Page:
New York, March 17 (IANS) A woman who pushed an Indian man to his death from a subway train platform two years ago in what the authorities said was a hate crime faces 22 to 25 years in prison.
The woman, Erika Menendez, 33, who pleaded guilty on Friday to first-degree manslaughter will be sentenced on April 29 for pushing Sunnando Sen, 46, to the tracks in New York on December 27, 2012, CNN reported.
Menendez told authorities she “pushed a Muslim off the train tracks” because she had hated Hindus and Muslims ever since the 9/11 terrorist attacks, according to Queens District Attorney Richard Brown.
The woman, who was originally charged with second-degree murder as a hate crime, was allowed on Friday to plead guilty to first-degree manslaughter, Brown said in a statement.
The judge indicated he would sentence her to 22 to 25 years in prison on April 29.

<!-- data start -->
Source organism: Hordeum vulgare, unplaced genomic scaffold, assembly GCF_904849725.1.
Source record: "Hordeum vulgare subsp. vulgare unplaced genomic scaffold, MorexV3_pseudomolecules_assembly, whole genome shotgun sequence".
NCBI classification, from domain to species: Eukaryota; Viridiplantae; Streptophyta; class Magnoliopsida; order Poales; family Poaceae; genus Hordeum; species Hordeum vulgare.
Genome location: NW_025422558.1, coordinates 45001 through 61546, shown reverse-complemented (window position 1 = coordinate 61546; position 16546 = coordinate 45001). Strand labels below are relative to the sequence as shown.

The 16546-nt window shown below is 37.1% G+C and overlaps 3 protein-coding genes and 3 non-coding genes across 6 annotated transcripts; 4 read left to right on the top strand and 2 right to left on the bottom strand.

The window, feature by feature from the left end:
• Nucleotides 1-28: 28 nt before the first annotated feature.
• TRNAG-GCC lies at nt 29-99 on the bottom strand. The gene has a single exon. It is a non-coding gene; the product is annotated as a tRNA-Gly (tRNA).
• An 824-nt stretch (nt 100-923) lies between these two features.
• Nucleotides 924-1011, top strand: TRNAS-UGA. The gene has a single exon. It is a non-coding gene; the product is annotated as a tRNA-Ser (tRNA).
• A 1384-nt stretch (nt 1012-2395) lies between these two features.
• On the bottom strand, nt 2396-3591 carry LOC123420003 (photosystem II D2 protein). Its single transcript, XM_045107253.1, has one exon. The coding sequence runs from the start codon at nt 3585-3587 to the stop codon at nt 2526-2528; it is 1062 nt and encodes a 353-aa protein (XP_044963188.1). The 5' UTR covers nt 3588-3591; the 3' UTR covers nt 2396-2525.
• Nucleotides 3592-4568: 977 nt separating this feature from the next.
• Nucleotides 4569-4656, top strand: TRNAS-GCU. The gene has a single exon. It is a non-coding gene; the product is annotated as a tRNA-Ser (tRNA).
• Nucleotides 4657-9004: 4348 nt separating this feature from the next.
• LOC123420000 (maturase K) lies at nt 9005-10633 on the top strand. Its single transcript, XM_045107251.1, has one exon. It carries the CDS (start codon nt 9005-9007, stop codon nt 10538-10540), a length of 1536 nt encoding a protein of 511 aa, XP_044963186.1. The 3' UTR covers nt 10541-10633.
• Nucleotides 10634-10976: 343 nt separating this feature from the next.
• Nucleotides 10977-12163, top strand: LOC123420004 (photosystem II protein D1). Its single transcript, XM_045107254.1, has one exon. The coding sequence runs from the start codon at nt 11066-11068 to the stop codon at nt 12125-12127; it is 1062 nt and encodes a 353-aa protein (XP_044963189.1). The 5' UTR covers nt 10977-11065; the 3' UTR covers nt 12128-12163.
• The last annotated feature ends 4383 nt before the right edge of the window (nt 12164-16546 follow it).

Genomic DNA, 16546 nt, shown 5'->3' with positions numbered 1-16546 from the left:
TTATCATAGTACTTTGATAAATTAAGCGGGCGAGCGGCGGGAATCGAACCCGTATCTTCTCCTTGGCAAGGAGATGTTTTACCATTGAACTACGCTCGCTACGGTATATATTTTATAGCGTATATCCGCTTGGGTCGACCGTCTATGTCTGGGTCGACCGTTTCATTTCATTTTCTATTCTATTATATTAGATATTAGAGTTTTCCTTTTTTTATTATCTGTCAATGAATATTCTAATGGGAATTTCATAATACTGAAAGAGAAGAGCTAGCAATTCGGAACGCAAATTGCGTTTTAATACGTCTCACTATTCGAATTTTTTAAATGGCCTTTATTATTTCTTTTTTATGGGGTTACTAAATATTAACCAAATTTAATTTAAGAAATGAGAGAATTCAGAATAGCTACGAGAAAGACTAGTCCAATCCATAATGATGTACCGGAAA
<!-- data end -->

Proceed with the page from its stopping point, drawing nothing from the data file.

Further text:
Conviction on the original charge would have resulted in a tougher sentence — 25 years to life imprisonment, CNN cited Meris Campbell, a spokesperson for the district attorney’s office, as saying.
The district attorney’s office accepted the plea because Menendez promised not to appeal and because of Menendez’s “substantial psychiatric history and serious drug problem”, Campbell said.
“We are assured she’ll serve a substantial amount of time behind bars.”
The incident happened at night at the 40 Street-Lowery Street station in Sunnyside, Queens.
Witnesses told police a woman paced the platform and talked to herself before pushing Sen as the 11-car train entered the station. Security video showed a woman running from the scene.
Menendez was recognized on a street in Brooklyn by a passerby who had seen the video and called 911, police said.
“The defendant is accused of committing what is every subway commuter’s worst nightmare — being suddenly and senselessly pushed into the path of an oncoming train,” Brown said on Friday.
“The victim was allegedly shoved from behind and had no chance to defend himself.”
Sen was an immigrant from India who had lived in the U.S. for twenty years and co-owned a Manhattan printing company.